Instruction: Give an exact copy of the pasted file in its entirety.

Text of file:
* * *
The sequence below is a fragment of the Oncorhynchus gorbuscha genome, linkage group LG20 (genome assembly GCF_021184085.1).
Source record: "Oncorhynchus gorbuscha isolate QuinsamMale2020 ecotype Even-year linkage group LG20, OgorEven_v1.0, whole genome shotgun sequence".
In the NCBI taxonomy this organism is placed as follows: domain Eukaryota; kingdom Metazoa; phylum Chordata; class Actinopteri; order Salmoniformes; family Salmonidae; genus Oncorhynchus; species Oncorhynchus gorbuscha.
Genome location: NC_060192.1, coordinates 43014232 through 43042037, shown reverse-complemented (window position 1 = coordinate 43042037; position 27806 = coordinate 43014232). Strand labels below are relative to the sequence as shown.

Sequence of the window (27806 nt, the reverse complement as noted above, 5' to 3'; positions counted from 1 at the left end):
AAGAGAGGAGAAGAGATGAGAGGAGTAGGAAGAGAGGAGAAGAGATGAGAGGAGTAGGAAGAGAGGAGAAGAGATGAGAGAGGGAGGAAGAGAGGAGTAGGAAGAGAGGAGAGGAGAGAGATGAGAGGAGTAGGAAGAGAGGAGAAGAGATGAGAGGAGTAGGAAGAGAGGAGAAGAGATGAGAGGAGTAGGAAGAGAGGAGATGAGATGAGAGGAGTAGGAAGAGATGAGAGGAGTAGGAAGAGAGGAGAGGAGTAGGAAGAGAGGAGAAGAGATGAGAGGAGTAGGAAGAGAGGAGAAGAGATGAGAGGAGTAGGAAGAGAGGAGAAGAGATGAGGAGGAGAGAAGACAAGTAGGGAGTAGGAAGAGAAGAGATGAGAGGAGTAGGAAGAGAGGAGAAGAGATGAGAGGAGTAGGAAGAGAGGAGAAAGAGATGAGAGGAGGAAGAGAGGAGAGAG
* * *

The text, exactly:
The sequence below is a fragment of the Oncorhynchus gorbuscha genome, linkage group LG20 (genome assembly GCF_021184085.1).
Source record: "Oncorhynchus gorbuscha isolate QuinsamMale2020 ecotype Even-year linkage group LG20, OgorEven_v1.0, whole genome shotgun sequence".
In the NCBI taxonomy this organism is placed as follows: domain Eukaryota; kingdom Metazoa; phylum Chordata; class Actinopteri; order Salmoniformes; family Salmonidae; genus Oncorhynchus; species Oncorhynchus gorbuscha.
Genome location: NC_060192.1, coordinates 43014232 through 43042037, shown reverse-complemented (window position 1 = coordinate 43042037; position 27806 = coordinate 43014232). Strand labels below are relative to the sequence as shown.

Sequence of the window (27806 nt, the reverse complement as noted above, 5' to 3'; positions counted from 1 at the left end):
AAGAGAGGAGAAGAGATGAGAGGAGTAGGAAGAGAGGAGAAGAGATGAGAGGAGTAGGAAGAGAGGAGAAGAGATGAGAGAGGGAGGAAGAGAGGAGTAGGAAGAGAGGAGAGGAGAGAGATGAGAGGAGTAGGAAGAGAGGAGAAGAGATGAGAGGAGTAGGAAGAGAGGAGAAGAGATGAGAGGAGTAGGAAGAGAGGAGATGAGATGAGAGGAGTAGGAAGAGATGAGAGGAGTAGGAAGAGAGGAGAGGAGTAGGAAGAGAGGAGAAGAGATGAGAGGAGTAGGAAGAGAGGAGAAGAGATGAGAGGAGTAGGAAGAGAGGAGAAGAGATGAGGAGGAGAGAAGACAAGTAGGGAGTAGGAAGAGAAGAGATGAGAGGAGTAGGAAGAGAGGAGAAGAGATGAGAGGAGTAGGAAGAGAGGAGAAAGAGATGAGAGGAGGAAGAGAGGAGAGAG